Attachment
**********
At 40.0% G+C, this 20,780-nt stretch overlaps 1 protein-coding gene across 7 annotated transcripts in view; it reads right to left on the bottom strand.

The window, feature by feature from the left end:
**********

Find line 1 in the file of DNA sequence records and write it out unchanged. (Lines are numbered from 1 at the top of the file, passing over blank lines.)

At 40.0% G+C, this 20,780-nt stretch overlaps 1 protein-coding gene across 7 annotated transcripts in view; it reads right to left on the bottom strand.